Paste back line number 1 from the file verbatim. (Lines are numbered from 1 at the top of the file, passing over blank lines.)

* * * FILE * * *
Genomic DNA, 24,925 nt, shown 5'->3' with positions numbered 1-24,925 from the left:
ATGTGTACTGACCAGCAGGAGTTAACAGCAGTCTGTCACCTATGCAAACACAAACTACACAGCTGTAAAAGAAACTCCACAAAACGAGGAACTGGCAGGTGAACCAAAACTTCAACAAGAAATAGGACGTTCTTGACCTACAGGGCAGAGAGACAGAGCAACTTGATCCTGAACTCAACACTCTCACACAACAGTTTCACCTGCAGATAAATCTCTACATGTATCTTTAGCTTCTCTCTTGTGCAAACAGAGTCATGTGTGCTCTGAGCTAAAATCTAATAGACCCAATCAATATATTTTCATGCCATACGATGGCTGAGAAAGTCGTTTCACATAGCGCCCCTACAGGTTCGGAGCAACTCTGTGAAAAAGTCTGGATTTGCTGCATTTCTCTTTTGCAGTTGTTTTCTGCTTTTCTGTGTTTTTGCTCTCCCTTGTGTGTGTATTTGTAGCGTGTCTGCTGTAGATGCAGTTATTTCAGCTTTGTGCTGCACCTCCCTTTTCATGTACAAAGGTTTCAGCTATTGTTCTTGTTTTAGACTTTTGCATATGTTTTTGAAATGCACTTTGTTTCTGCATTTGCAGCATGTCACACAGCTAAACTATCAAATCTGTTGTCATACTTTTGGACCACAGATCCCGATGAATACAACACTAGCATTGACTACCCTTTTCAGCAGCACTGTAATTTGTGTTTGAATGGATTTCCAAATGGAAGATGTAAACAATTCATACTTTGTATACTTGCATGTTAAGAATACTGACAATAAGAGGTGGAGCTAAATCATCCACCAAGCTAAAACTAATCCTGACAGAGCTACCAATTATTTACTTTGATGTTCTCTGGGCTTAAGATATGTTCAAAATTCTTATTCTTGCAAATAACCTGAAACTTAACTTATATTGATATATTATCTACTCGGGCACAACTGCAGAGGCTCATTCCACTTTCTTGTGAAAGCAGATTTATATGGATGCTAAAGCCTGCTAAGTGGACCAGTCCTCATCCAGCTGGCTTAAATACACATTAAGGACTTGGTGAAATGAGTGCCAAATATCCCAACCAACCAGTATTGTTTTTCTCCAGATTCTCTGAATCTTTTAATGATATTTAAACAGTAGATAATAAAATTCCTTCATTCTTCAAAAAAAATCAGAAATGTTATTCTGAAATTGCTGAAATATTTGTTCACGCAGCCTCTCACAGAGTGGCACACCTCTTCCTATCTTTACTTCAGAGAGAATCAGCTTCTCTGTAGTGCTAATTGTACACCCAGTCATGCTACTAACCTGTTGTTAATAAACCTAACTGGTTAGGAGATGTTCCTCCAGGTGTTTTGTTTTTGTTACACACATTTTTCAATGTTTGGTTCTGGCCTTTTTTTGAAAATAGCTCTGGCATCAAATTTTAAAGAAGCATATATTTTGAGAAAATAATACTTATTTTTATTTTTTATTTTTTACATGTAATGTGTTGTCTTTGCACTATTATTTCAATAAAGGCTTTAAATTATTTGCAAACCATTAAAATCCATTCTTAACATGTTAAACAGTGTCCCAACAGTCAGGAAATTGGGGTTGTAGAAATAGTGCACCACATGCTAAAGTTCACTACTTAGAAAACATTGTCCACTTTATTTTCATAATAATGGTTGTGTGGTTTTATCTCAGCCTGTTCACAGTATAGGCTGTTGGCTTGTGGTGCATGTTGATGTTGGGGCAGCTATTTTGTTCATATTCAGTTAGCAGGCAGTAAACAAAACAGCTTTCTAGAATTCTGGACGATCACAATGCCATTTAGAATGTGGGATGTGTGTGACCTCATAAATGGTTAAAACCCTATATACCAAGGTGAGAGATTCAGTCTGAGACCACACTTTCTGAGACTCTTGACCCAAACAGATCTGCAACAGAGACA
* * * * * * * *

Genomic DNA, 24,925 nt, shown 5'->3' with positions numbered 1-24,925 from the left: